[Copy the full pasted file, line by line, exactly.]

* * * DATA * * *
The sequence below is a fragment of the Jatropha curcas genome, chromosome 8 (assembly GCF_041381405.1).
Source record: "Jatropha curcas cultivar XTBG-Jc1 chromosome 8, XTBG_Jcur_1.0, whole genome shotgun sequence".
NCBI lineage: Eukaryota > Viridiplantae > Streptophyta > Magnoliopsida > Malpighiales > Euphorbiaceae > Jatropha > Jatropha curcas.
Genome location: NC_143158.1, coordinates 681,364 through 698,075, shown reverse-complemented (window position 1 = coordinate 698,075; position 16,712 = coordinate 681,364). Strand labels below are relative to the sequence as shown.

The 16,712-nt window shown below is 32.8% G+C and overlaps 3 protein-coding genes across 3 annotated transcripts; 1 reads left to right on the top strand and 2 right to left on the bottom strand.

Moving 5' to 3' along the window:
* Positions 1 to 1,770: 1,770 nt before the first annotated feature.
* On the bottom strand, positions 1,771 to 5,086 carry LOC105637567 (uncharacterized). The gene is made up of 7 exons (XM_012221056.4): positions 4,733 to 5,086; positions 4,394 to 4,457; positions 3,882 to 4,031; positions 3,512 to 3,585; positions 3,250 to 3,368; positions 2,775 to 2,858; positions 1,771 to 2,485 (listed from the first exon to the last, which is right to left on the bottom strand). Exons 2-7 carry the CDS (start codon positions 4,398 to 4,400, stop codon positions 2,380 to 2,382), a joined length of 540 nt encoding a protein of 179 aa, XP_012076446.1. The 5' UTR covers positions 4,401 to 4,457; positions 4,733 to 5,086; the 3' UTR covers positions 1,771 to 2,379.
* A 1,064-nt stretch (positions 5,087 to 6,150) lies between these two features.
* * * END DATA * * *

The sequence below is a fragment of the Jatropha curcas genome, chromosome 8 (assembly GCF_041381405.1).
Source record: "Jatropha curcas cultivar XTBG-Jc1 chromosome 8, XTBG_Jcur_1.0, whole genome shotgun sequence".
NCBI lineage: Eukaryota > Viridiplantae > Streptophyta > Magnoliopsida > Malpighiales > Euphorbiaceae > Jatropha > Jatropha curcas.
Genome location: NC_143158.1, coordinates 681,364 through 698,075, shown reverse-complemented (window position 1 = coordinate 698,075; position 16,712 = coordinate 681,364). Strand labels below are relative to the sequence as shown.

The 16,712-nt window shown below is 32.8% G+C and overlaps 3 protein-coding genes across 3 annotated transcripts; 1 reads left to right on the top strand and 2 right to left on the bottom strand.

Moving 5' to 3' along the window:
* Positions 1 to 1,770: 1,770 nt before the first annotated feature.
* On the bottom strand, positions 1,771 to 5,086 carry LOC105637567 (uncharacterized). The gene is made up of 7 exons (XM_012221056.4): positions 4,733 to 5,086; positions 4,394 to 4,457; positions 3,882 to 4,031; positions 3,512 to 3,585; positions 3,250 to 3,368; positions 2,775 to 2,858; positions 1,771 to 2,485 (listed from the first exon to the last, which is right to left on the bottom strand). Exons 2-7 carry the CDS (start codon positions 4,398 to 4,400, stop codon positions 2,380 to 2,382), a joined length of 540 nt encoding a protein of 179 aa, XP_012076446.1. The 5' UTR covers positions 4,401 to 4,457; positions 4,733 to 5,086; the 3' UTR covers positions 1,771 to 2,379.
* A 1,064-nt stretch (positions 5,087 to 6,150) lies between these two features.